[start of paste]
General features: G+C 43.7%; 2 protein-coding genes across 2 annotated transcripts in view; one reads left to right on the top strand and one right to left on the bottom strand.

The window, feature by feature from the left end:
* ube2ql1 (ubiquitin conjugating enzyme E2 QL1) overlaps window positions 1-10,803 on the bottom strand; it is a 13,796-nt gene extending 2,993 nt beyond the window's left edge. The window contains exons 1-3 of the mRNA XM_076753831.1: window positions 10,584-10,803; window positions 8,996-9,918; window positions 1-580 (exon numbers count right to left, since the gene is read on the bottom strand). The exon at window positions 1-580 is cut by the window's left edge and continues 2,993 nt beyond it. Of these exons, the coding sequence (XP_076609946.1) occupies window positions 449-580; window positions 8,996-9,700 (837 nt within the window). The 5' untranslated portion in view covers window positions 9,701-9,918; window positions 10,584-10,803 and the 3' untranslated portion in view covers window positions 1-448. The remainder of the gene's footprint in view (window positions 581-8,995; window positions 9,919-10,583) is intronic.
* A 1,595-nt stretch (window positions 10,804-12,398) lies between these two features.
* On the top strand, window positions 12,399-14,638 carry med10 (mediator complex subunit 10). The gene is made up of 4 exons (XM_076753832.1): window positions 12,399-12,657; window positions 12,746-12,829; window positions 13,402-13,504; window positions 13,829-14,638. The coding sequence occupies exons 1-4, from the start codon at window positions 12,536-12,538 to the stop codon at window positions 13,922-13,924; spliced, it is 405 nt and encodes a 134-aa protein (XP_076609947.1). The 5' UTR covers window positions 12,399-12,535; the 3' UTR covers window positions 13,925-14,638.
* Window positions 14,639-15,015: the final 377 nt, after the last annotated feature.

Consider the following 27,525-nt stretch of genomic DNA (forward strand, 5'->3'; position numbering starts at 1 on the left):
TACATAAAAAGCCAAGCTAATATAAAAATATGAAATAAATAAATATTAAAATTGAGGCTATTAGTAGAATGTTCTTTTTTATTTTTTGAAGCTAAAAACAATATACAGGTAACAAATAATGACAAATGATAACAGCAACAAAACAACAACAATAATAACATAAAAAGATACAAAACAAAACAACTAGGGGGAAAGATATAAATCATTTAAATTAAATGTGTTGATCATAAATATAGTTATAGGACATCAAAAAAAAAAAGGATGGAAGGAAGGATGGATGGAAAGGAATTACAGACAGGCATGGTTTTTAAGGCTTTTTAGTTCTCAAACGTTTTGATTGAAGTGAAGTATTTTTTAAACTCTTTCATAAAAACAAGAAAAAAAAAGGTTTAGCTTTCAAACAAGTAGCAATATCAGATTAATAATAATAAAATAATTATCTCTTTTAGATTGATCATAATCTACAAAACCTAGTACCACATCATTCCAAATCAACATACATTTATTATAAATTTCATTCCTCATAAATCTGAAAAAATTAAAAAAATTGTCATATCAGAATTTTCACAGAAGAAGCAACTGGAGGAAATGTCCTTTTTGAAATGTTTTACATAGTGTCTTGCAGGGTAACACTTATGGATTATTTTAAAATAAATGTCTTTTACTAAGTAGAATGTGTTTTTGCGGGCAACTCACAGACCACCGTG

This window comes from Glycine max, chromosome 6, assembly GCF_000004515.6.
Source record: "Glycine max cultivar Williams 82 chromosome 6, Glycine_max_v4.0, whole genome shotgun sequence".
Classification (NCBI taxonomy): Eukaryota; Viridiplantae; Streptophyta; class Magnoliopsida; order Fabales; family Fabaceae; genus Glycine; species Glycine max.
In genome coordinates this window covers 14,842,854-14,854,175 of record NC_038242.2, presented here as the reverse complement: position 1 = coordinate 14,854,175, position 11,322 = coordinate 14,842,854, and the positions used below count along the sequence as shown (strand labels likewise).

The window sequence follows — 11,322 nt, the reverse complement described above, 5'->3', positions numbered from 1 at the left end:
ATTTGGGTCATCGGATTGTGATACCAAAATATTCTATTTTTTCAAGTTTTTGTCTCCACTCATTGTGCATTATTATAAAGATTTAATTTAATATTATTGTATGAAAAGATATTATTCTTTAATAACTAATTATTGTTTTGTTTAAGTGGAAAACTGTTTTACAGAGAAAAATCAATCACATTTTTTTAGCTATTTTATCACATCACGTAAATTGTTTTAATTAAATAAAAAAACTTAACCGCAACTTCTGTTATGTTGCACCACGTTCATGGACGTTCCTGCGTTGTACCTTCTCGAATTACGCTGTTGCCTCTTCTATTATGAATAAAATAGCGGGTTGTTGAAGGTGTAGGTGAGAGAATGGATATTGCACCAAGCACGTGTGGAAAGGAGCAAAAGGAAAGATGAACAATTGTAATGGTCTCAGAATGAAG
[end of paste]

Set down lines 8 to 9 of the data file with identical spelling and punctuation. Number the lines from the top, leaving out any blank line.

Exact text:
TACATAAAAAGCCAAGCTAATATAAAAATATGAAATAAATAAATATTAAAATTGAGGCTATTAGTAGAATGTTCTTTTTTATTTTTTGAAGCTAAAAACAATATACAGGTAACAAATAATGACAAATGATAACAGCAACAAAACAACAACAATAATAACATAAAAAGATACAAAACAAAACAACTAGGGGGAAAGATATAAATCATTTAAATTAAATGTGTTGATCATAAATATAGTTATAGGACATCAAAAAAAAAAAGGATGGAAGGAAGGATGGATGGAAAGGAATTACAGACAGGCATGGTTTTTAAGGCTTTTTAGTTCTCAAACGTTTTGATTGAAGTGAAGTATTTTTTAAACTCTTTCATAAAAACAAGAAAAAAAAAGGTTTAGCTTTCAAACAAGTAGCAATATCAGATTAATAATAATAAAATAATTATCTCTTTTAGATTGATCATAATCTACAAAACCTAGTACCACATCATTCCAAATCAACATACATTTATTATAAATTTCATTCCTCATAAATCTGAAAAAATTAAAAAAATTGTCATATCAGAATTTTCACAGAAGAAGCAACTGGAGGAAATGTCCTTTTTGAAATGTTTTACATAGTGTCTTGCAGGGTAACACTTATGGATTATTTTAAAATAAATGTCTTTTACTAAGTAGAATGTGTTTTTGCGGGCAACTCACAGACCACCGTG

This window comes from Glycine max, chromosome 6, assembly GCF_000004515.6.